Just Like That Bluebird: Remembering David Bowie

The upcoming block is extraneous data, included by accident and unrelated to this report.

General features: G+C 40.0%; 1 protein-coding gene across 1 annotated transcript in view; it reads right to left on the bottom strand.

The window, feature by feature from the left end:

Eva Griffin reflects on the death of the influential David Bowie, just days after his 69th birthday and release of his last album. It can feel bizarre mourning a man you never knew, as if your sadness is immediately insincere. Those privately grieving David Bowie are unlikely to be among the throngs of people taking to social media today to make sense of the strange loss taking hold. The otherworldly idea of Bowie which he cultivated throughout his career has been shaken by the very human event of death. Though what he represents remains immortal through his lasting influence, the knowledge of his absence leaves an almost indescribable and slightly embarrassing grief for fans of his music. Having vanished from the music world so suddenly after falling ill in 2003 and being welcomed back with such joy in 2013 with the release of The Next Day, his final disappearing act seems unfairly mundane for someone so often imbued with an extra-terrestrial presence.Growing up in a world being changed by the queering power of Bowie’s near transhuman existence is a privilege that won’t be known again. The expectations lauded on pop music were heightened to an unreachable zenith when Bowie emerged from South London in the 1970s. For four decades he permeated our lives with his seemingly endless capability to innovate; to rework music into something fun, charming, provocative, beautiful, edgy, and timeless. His compulsion to push against norms and straddle the line between fantasy and reality wearing catsuits and platforms gave birth to an aggressive androgyny that, while not forever a staple in his wardrobe, remained a cornerstone in his sound.A master of reinvention but forever recognisable, Bowie’s style and lyrics often worked in tandem to avoid concrete interpretation. The thrill of his words lies in their cheeky side-step into oddity. From his Ziggy Stardust persona to his inscrutable final release, the enigma of Bowie cried out for inspection. In his later years, the refusal to give interviews or explain himself in any way only increased the need to understand someone we naively claimed to be from another planet despite his all too human request to be left alone. On his final song, ‘I Can’t Give Everything Away’, Bowie reminds us that though he became our personal freak flag, even a man who makes himself a public symbol is impenetrable: “Saying no but meaning yes, this is all I ever meant, that’s the message that I sent.”While his music was always looking forward to a vast, warped world, he accepted that everything must come to an end. Even his sci-fi opus The Rise and Fall of Ziggy Stardust and the Spiders from Mars built a whole LP on the life cycle of both humanity and its space prophet, culminating in a bombastic rock ‘n’ roll suicide. In the last 18 months of his life, Bowie took control of his death in a way few artists can, simultaneously providing comfort for himself and those who loved him, whether near or far. The goodbye note sounds different in light of his death; a final wink at the enduring unknowability of Bowie. The pathos lacing his legacy’s close, while humbling, doesn’t end the wild fantasies he moulded or the impossible personas he crept into. Bowie was the space and stardust he sang of. His last gift to us distant admirers was this final album bearing the moniker that now hints at premonition; Blackstar. With his quiet but shocking passing, the man who fell to earth has left us for the stars, still shining with the oddest glimmer.